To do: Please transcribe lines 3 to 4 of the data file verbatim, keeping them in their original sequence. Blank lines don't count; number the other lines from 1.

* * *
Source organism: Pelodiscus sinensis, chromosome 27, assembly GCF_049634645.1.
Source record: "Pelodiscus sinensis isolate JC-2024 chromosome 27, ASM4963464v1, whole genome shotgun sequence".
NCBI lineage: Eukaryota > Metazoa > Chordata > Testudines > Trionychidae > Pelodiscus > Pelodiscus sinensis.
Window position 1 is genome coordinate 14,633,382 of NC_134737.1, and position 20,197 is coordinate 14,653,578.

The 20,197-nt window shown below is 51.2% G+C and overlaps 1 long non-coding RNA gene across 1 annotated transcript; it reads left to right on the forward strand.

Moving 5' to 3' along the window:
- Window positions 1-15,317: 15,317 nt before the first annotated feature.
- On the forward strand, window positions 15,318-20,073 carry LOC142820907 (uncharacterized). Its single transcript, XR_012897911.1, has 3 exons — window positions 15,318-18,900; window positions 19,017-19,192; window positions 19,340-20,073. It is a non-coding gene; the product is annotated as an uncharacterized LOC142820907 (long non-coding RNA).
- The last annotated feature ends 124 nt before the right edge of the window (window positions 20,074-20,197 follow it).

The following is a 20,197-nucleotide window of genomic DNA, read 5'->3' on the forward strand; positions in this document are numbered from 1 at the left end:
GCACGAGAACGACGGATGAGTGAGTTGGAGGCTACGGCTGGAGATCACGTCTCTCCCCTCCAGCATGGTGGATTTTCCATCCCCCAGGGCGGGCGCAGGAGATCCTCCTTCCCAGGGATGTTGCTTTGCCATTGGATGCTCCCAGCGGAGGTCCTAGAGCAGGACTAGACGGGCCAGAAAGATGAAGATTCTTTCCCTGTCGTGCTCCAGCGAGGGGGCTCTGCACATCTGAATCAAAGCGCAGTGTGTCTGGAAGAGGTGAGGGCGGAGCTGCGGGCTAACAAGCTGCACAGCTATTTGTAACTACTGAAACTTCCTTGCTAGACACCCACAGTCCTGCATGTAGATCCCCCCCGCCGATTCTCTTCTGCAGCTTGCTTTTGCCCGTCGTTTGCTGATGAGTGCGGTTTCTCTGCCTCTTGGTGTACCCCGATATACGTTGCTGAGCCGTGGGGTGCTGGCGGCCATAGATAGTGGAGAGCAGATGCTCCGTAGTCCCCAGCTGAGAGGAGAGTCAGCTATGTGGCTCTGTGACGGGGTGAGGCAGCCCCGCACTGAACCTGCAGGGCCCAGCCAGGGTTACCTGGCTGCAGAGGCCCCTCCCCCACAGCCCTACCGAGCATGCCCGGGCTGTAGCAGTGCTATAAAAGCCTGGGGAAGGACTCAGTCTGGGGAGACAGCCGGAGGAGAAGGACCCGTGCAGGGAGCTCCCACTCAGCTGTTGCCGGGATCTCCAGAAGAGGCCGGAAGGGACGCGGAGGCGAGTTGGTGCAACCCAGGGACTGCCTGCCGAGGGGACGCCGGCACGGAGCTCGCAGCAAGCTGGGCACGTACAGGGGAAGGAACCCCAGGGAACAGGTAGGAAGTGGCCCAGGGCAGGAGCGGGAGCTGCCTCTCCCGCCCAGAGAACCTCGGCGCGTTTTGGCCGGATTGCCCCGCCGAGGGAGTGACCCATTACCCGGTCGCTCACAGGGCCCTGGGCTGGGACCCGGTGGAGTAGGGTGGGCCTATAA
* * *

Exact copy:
NCBI lineage: Eukaryota > Metazoa > Chordata > Testudines > Trionychidae > Pelodiscus > Pelodiscus sinensis.
Window position 1 is genome coordinate 14,633,382 of NC_134737.1, and position 20,197 is coordinate 14,653,578.